Saturday, August 4, 2012

Earn Money by Screwing Your Neighbor

Back when I was a full-time captive employee with a sustainable wage, and the span between Noon and Sunset yawned wide, I blithely socked a portion of my earnings into the employers' high-risk/high-yield retirement accounts. I mean, why the hell not?  I could afford a gamble.

Post global economic crash, job elimination, and the come-hitheriness of that Sunset, I learned I'm not much of a financial risk taker. (Although in the Suze Orman universe, I'm a Nero-ette playing my violin.)

Also, I'm not very knowledgeable about investing in the stock market.  I can say ETFs, but truthfully, I don't know what the hell they are.

Now being rootless and of modest means, I find myself making a little bit o' money through the larger category of Smoke and Mirrors, in the specific subcategory of Screw Your Neighbor.

These schemes don't work for me when I'm outside the U.S., but while I'm domestically rootless, they're good. Legal, too. 

Money and art in Yerevan, Armenia

High-yield checking account

When I first moved my money into my financial institution's high-yield checking account in March 2010, it paid 4%. This was an astonishing amount, given the dismal CD rates out there then (and now). Not to mention the uncertainty of the stock market (and see risk-averse me above).

Since then, my high-yield interest rate has dwindled to 2.25%, but this still beats hell out of most alternatives for liquid assets. 

There are also hoops I have to jump through every month to get my interest rate:
  • Use my debit card in credit mode at least 15 times (the purchase still comes immediately out of my checking account); 
  • Look at my account online at least once; and
  • Have at least one automatic deposit into (or online bill paid out of) the account.

The cap for the account at my financial institution is $20,000. Exceed this cap and there ain't no 2.25%.

How does this account screw my neighbor? Well, every time I use my debit card in the credit format, the vendor I'm using has to pay my financial institution a fee. And of course, such fees are built into the cost of goods and services, so all of us consumers pay more for our goods and services to cover the fees the credit card companies charge the vendors to accept the cards.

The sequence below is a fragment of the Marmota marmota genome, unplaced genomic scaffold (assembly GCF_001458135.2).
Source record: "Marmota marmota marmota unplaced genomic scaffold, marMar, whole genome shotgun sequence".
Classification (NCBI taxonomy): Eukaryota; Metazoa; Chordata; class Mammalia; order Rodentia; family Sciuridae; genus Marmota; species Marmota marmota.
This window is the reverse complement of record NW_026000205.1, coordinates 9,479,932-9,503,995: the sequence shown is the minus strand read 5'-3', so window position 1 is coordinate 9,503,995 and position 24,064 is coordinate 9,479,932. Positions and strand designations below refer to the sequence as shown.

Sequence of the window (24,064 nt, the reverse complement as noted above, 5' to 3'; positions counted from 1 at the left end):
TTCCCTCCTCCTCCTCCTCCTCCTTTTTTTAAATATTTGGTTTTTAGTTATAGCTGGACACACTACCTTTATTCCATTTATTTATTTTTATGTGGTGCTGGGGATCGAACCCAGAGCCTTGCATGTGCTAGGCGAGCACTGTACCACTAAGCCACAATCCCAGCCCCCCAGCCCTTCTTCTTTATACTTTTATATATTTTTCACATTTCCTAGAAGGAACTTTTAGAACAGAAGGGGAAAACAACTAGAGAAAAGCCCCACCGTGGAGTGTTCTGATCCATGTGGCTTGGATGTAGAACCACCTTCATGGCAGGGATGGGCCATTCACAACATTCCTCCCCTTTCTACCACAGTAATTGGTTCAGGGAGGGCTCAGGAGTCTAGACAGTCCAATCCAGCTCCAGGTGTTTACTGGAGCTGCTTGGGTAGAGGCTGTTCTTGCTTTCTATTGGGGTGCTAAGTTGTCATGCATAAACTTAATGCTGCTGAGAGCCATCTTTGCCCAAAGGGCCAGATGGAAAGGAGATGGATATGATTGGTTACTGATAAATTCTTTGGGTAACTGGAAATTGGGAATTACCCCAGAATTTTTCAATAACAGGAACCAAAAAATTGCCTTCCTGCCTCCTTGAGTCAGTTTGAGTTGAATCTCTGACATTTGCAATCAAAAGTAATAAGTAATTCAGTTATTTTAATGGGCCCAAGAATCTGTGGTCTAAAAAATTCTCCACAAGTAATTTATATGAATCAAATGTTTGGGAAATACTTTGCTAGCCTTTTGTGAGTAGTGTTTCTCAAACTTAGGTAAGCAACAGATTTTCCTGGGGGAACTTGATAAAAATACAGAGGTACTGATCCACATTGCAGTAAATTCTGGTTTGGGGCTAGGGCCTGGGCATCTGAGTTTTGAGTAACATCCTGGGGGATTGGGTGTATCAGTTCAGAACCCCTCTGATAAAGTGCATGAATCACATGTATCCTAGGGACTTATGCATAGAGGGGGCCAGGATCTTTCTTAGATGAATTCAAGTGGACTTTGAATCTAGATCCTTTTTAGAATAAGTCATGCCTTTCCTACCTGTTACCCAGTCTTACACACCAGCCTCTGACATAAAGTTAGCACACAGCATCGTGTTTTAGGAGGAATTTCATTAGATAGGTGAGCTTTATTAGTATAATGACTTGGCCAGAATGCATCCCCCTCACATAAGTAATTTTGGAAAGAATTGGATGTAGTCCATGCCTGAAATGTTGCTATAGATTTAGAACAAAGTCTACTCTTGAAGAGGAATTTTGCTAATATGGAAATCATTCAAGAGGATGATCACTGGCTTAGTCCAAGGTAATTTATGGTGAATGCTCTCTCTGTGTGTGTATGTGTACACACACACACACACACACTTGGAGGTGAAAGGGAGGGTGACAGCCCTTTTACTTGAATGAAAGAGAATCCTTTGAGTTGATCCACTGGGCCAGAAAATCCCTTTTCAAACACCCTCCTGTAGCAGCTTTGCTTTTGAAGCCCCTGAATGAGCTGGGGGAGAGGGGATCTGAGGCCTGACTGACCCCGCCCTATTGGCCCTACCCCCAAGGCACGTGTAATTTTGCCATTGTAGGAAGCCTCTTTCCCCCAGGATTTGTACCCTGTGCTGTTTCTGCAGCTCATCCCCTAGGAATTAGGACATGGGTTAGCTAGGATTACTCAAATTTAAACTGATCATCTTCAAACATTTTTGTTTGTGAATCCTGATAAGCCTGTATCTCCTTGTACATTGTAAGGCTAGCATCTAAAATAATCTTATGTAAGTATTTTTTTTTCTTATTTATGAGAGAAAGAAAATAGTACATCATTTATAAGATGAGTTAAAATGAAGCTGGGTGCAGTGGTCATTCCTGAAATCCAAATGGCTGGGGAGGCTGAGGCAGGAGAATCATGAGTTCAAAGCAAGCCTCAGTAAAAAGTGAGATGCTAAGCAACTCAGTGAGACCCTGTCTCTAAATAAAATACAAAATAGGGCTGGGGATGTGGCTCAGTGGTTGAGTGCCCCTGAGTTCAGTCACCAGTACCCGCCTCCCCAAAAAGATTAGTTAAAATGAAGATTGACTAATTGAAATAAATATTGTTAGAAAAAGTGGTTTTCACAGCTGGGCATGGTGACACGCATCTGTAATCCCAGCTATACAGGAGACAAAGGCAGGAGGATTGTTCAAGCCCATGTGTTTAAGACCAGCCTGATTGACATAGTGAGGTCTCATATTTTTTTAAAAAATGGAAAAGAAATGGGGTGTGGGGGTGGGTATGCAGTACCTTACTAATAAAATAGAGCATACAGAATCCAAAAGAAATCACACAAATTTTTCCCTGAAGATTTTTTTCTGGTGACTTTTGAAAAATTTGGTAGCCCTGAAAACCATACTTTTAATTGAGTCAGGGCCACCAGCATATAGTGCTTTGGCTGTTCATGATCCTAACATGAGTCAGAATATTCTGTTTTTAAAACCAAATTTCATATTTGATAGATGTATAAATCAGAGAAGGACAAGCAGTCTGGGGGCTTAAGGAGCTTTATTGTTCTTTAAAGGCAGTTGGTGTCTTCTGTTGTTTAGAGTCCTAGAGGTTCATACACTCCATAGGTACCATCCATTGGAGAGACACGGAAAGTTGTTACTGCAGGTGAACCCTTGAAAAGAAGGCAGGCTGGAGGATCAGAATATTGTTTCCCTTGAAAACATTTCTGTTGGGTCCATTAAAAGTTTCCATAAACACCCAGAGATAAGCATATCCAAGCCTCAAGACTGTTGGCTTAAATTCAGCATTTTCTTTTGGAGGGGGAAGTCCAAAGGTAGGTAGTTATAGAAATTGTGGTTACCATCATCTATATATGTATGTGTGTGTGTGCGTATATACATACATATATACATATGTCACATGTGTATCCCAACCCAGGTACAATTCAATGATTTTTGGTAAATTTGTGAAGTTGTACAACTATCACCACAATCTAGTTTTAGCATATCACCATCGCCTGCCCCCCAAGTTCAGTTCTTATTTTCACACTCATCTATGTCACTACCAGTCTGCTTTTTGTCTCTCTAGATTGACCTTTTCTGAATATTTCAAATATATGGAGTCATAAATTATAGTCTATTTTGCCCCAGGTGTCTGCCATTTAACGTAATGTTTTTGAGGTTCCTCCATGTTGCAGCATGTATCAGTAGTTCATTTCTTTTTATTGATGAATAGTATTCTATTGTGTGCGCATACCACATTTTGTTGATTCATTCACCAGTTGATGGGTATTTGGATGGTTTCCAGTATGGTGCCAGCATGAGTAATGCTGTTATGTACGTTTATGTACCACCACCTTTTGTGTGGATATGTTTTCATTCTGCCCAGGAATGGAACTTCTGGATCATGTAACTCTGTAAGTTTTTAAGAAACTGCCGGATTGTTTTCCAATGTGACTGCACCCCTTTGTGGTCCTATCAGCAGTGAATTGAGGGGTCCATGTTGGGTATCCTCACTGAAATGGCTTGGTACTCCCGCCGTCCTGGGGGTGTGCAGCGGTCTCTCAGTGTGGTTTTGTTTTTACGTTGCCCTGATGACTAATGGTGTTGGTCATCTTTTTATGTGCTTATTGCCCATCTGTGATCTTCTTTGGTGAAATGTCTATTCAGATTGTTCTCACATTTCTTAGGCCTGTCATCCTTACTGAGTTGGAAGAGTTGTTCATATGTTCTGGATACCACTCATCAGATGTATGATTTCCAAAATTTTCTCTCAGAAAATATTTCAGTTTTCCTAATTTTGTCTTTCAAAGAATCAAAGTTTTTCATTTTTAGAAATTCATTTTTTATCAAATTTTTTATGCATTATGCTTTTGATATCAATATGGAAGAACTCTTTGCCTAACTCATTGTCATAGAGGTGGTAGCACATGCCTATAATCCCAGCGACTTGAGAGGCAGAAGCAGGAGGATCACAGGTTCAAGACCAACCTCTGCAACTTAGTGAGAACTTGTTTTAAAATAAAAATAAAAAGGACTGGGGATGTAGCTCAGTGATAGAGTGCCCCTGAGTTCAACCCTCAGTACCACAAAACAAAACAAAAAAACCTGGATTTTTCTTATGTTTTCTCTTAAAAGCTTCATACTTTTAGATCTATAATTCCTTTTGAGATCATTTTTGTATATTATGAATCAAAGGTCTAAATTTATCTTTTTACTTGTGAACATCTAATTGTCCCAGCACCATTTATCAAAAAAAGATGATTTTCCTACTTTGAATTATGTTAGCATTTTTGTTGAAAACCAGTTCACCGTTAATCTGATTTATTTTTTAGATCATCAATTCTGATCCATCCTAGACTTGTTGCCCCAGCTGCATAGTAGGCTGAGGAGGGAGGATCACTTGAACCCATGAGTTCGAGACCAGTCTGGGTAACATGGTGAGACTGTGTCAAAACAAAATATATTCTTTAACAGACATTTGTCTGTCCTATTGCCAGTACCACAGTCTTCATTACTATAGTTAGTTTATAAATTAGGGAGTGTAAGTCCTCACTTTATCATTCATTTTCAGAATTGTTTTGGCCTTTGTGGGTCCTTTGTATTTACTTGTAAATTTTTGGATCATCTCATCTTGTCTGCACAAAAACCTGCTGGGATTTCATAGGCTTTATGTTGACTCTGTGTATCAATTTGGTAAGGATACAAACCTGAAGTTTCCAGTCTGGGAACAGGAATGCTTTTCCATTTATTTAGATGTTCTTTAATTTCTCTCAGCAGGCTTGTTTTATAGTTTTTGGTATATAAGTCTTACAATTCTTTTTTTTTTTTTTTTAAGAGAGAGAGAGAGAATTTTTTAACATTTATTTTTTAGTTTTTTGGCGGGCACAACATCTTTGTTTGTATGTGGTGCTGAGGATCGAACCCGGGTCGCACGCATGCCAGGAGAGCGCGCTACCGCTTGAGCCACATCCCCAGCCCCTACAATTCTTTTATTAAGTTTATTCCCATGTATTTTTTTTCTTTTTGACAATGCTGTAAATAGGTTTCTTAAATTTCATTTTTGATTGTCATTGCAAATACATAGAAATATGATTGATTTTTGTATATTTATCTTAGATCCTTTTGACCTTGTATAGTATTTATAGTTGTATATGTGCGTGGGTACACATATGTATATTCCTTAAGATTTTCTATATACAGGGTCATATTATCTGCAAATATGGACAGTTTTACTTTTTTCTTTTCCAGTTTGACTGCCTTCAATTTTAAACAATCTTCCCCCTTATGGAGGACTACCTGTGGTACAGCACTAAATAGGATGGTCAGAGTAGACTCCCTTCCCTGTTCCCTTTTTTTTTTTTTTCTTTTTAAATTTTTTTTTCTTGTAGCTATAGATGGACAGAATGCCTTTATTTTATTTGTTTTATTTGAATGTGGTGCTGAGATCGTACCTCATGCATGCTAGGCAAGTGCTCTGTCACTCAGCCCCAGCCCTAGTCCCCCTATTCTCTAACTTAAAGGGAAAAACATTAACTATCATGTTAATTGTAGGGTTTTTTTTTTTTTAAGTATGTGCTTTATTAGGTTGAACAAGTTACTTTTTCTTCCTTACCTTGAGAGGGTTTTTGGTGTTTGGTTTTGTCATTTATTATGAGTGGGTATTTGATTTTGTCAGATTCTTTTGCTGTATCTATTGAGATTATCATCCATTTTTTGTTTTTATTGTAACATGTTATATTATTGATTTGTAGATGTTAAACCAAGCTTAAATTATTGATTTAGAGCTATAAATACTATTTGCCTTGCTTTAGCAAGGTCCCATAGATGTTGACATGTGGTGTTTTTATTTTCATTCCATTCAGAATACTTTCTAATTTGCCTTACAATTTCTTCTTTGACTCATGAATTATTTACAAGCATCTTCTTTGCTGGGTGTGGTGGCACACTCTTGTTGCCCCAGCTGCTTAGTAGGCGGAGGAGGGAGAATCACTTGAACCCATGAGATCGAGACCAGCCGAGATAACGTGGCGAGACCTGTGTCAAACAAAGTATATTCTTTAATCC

Smoke and mirrors, ladies and gentlemen.

If you're interested in a high-yield checking account, look at your current financial institution, but also shop around, looking carefully at the hoops you've got to jump through and what the minimum balances and maximum caps are.

I saw one financial institution that offered a whopping 6% return, but you only received that for the first $500 in your account. Even this could be worth the hoop-hassle if all you've got to work with is, say, $1000. Thirty bucks a month ain't shabby - it'll pay for 2/3 of a tank of gas, a fair amount of groceries, or most of a pay-as-you-go phone for a month. (6% x 500 = $30).   

Plastic rebates

A l-o-n-g time ago – years ago - one of my sisters, who is more frugal than I, went completely plastic. That is, she got a Discover card and paid for everything with it. Her groceries, her gas, everything. Everything, that is, that accepted the then-new Discover card. At the end of each year, she got back about a thousand bucks in cash from Discover.

I was a cash-or-check girl back then. The idea of charging everything made the old-timey, Swiss Mennonite blood in me recoil in virtuous denial.

But last year, Chase Bank offered me a deal I couldn't refuse:
  • Get its Freedom card
  • Charge $500 in the first three months; and
  • Get back a $150 bonus. 
You read that correctly. A hundred fifty bucks kicked back to me for buying stuff I needed to buy anyway. Since then, I earn a 1% or 5% kickback on all of my purchases, with the 5% rate focusing on this or that purchase category (i.e. gas, restaurants), which changes quarterly.

That $150 bonus offer is gone now, but here's a summary of the best reward cards for 2012. Read the comments, too.

Ok, so anyway, once I meet my high-yield checking requirements (15 uses of my debit card in credit mode), I switch over to paying for everything with my Chase Visa card. 

Exception: I pay for all high-ticket products (i.e. gas) with my Chase Visa, as there is a direct correlation between amount spent versus amount recouped. It's the reverse with my high-yield, as only the quantity of purchases matter. Consequently, a $1.60 coffee purchase has the same "value" as a $50 gas purchase.

As a rule, I only pay cash for a product that is less than $1 or if I'm at a venue that only takes cash.

It should go without saying that if you don't pay your monthly credit card bill in full every single month, then you're only screwing yourself. 

1 comment:

AE Challinor said...

I currently buy everything on a credit card that gives me Air Miles. It's a nice idea to take out your weekly budget in cash and only pay with that, but you're potentially giving up a lot in rewards (never mind an excellent credit rating when you pay your bill off in full every month!).